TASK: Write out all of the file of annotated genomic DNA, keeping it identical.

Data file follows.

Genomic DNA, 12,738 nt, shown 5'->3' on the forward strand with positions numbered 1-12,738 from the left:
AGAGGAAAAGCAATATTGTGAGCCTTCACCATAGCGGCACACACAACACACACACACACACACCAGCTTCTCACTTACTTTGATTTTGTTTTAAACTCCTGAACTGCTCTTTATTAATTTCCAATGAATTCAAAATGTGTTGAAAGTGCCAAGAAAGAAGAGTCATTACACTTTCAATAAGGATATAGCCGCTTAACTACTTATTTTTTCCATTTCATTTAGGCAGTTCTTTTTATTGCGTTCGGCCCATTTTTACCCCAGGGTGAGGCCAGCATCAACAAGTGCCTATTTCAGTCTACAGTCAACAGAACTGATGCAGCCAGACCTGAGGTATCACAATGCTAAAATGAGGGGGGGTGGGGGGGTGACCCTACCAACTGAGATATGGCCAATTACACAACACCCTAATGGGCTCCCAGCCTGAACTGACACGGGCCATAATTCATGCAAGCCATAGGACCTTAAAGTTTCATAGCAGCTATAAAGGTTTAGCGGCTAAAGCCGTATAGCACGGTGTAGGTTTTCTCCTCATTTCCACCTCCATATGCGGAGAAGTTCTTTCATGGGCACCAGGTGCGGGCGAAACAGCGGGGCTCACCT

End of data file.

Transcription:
Genomic DNA, 12,738 nt, shown 5'->3' on the forward strand with positions numbered 1-12,738 from the left:
AGAGGAAAAGCAATATTGTGAGCCTTCACCATAGCGGCACACACAACACACACACACACACACCAGCTTCTCACTTACTTTGATTTTGTTTTAAACTCCTGAACTGCTCTTTATTAATTTCCAATGAATTCAAAATGTGTTGAAAGTGCCAAGAAAGAAGAGTCATTACACTTTCAATAAGGATATAGCCGCTTAACTACTTATTTTTTCCATTTCATTTAGGCAGTTCTTTTTATTGCGTTCGGCCCATTTTTACCCCAGGGTGAGGCCAGCATCAACAAGTGCCTATTTCAGTCTACAGTCAACAGAACTGATGCAGCCAGACCTGAGGTATCACAATGCTAAAATGAGGGGGGGTGGGGGGGTGACCCTACCAACTGAGATATGGCCAATTACACAACACCCTAATGGGCTCCCAGCCTGAACTGACACGGGCCATAATTCATGCAAGCCATAGGACCTTAAAGTTTCATAGCAGCTATAAAGGTTTAGCGGCTAAAGCCGTATAGCACGGTGTAGGTTTTCTCCTCATTTCCACCTCCATATGCGGAGAAGTTCTTTCATGGGCACCAGGTGCGGGCGAAACAGCGGGGCTCACCT